Title: Auckland's new conservative city council, a queer perspective Credit: Lindsey Rae Comment Sunday 28th October 2001 - 12:00pm1004223600 Article: 11 Rights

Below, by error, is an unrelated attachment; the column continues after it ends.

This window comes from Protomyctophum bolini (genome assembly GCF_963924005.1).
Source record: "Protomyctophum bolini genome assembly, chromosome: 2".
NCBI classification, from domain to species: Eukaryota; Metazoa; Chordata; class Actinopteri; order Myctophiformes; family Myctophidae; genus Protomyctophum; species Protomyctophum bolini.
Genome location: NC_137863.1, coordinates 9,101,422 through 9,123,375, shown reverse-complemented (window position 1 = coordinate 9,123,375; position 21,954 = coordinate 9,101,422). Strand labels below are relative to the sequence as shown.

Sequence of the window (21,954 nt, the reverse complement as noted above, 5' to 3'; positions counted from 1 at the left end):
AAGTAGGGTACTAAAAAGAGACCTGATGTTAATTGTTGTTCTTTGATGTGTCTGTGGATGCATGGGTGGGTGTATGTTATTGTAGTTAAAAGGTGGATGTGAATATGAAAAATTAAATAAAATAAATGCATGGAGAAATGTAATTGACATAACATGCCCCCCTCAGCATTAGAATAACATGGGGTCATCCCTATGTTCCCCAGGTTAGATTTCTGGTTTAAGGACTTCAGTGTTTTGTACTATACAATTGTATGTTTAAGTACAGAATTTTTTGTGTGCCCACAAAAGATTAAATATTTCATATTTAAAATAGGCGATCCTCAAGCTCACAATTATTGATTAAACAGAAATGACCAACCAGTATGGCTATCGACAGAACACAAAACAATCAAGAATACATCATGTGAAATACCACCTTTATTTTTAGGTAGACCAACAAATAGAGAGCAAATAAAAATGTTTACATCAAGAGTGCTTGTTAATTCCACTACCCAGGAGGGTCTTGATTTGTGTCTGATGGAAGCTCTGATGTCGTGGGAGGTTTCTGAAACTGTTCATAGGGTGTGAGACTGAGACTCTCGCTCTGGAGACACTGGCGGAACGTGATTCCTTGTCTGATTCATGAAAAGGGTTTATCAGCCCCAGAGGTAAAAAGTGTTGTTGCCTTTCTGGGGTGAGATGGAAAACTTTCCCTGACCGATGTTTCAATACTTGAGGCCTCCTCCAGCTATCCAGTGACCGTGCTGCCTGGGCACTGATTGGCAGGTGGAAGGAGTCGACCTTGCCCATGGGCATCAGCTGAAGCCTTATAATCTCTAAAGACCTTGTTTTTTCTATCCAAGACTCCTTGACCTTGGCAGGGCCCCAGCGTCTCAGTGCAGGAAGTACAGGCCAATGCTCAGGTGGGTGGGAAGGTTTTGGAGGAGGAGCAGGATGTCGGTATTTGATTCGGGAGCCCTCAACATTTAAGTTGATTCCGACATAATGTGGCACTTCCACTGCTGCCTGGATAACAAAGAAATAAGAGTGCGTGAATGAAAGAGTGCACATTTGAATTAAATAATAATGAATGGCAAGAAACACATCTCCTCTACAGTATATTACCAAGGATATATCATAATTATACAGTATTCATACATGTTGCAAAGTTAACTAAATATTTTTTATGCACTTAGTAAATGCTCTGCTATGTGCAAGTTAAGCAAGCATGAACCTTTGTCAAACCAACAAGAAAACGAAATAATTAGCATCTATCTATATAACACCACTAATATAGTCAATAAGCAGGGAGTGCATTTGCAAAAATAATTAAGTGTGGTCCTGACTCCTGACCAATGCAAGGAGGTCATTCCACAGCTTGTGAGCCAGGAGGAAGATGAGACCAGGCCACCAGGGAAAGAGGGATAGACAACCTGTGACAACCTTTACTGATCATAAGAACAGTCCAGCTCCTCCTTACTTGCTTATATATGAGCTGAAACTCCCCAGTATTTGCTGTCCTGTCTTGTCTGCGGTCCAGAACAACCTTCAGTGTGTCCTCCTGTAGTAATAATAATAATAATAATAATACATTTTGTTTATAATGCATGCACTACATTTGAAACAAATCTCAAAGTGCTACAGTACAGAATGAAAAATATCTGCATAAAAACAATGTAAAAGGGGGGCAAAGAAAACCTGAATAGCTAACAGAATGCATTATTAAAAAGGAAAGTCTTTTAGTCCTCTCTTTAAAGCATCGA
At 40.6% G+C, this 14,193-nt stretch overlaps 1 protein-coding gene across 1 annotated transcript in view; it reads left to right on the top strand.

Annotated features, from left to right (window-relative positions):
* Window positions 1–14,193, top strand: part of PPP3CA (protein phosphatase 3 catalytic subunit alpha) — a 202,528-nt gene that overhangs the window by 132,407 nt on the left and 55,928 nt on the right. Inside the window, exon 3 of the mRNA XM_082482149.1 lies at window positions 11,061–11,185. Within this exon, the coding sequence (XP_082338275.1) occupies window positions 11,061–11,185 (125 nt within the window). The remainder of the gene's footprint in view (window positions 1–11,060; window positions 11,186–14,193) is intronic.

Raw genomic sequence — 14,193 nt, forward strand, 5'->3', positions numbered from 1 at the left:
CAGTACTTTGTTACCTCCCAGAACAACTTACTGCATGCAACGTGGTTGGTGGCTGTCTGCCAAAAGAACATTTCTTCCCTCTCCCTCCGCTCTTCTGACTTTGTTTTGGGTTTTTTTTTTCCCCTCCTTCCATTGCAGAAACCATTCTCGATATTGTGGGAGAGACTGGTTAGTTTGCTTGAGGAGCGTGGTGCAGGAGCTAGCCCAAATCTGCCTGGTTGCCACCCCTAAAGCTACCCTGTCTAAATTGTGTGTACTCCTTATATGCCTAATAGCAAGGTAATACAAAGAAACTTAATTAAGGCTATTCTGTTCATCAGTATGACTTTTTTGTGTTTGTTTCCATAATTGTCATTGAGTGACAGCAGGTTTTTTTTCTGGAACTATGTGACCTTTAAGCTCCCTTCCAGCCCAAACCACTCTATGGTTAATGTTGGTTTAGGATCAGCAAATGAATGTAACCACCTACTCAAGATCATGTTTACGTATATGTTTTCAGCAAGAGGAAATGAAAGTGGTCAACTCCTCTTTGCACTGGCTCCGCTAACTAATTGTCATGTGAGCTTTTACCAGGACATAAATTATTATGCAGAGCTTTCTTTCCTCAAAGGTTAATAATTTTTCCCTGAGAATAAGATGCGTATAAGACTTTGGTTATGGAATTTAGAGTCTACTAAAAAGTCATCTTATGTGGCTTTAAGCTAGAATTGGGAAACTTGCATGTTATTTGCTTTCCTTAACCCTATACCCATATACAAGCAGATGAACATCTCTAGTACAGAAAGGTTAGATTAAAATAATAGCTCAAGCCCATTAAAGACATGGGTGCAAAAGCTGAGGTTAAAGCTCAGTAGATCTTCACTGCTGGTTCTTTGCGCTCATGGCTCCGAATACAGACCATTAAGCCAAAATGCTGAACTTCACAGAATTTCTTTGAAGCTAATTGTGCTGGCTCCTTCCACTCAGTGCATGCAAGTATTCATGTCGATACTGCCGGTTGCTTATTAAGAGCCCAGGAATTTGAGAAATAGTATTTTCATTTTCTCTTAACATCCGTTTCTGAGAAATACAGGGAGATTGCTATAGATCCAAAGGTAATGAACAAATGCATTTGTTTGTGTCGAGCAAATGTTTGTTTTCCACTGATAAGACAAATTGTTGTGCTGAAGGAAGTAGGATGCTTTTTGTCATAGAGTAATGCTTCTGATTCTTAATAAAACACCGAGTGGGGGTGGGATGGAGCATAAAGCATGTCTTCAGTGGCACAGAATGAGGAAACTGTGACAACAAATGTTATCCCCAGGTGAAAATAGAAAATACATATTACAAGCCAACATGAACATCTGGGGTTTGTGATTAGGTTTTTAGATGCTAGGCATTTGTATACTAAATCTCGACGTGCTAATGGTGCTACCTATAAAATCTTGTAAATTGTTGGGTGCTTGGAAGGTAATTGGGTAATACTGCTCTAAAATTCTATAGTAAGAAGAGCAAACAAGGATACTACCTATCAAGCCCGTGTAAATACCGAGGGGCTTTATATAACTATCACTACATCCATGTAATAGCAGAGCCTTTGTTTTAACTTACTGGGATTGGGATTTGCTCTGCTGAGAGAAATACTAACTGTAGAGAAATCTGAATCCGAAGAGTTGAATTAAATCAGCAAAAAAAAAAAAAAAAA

Lindsey Rea, a City Vision candidate for the Eden/Albert ward in the local body elections, ponders the remarkable swing to the right in Auckland's new council and community boards. Auckland City is now controlled by the most right wing Council it has seen for many years. The extreme right, ACT style Auckland Now which split the right wing vote at the previous elections has taken over the nearly moribund Citizens and Ratepayers to form ACRN. Candidates for this new organisation signed a "loyalty pledge" which committed them to a policy of privatization, asset sales, and support for the roading lobby. The election of David Hay as Deputy Mayor (replacing the very gay friendly Bruce Hucker) is indicative of this change in attitude. Lost also are Kay McKelvie from City Vision who is a personal friend of mine and who has been very supportive of funding for gay community groups within the Eden/Albert Ward. The Labour councillor from Tamaki, Jan Welch, was also defeated. This is not a great loss as she voted against Hero funding and was a martyr to every local Church-based pressure group in her ward. There are still two Labour councillors in Tamaki, Richard Northey and Sherryl McKelvie. Richard is very good on our issues, he follows Labour Party policy on diversity to the letter. As a member of Labour's Policy Council he probably helped write most of it. The non-selection for ACRN of Victoria Carter, ex Auckland Now and now the only Councillor for a new group, Team Auckland, also demonstrates the shift in the right wing. Auckland Now, (like ACT) was economically conservative but socially liberal. That liberalism has disappeared from the new order. The social policy of David Hay now rules. The Greens, City Vision and Eden/Albert Ward. Faced with this threat from a united right you would think that all centre left groups would have seen a clear and present danger and united behind the City Vision ticket. Not so the Greens. Although they advised City Vision in a letter dated 14 May 2001 that they did not wish to see a right wing Council across the city, their actions in this last election guaranteed just that. The Greens deliberately chose to run a ticket of two Council candidates and one Community Board candidate in the Eden/Albert Ward. This was the only ward they stood against City Vision. With the retirement of Frank Ryan (the only non-City Vision person elected to the Board at the previous elections) there was a good prospect of three centre left Councillors for this Ward. The Greens were warned that splitting the vote would result in a ACRN victory and this is what happened. Only one City Vision Councillor was elected. To quote Michael Wallmannsberger, co-chair of Rainbow Labour, "the Greens cost us Eden/Albert and Eden/Albert cost us the City." The results were quite clear, more people in Eden/Albert voted City Vision and Green than voted for ACRN. John Banks would only have 7, not 9 ACRN Councillors backing him up if the Greens had not stood. 8 out of 20 is not a majority. The Greens cost us two Council seats in Eden/Albert and the majority on that community board. Over the last three years I had been successful, with this support of the rest of the City Vision team in granting small, but important, amounts of funding for Gay groups such as the Pride Centre, Gay and Lesbian Welfare and GALS. Now that I am no longer on the Board and ACRN has a majority, this funding is at risk. So, when the Airport shares and the pensioner housing are sold, when public transport goes onto the back burner again and when Metrowater continues to send you bills for waste water charges, blame the Greens. When the funding stops and the venues are not available, blame the Greens. Why did they do it? At the moment they seem to be putting their hands up for stupidity. Lindsey Rae - 28th October 2001    
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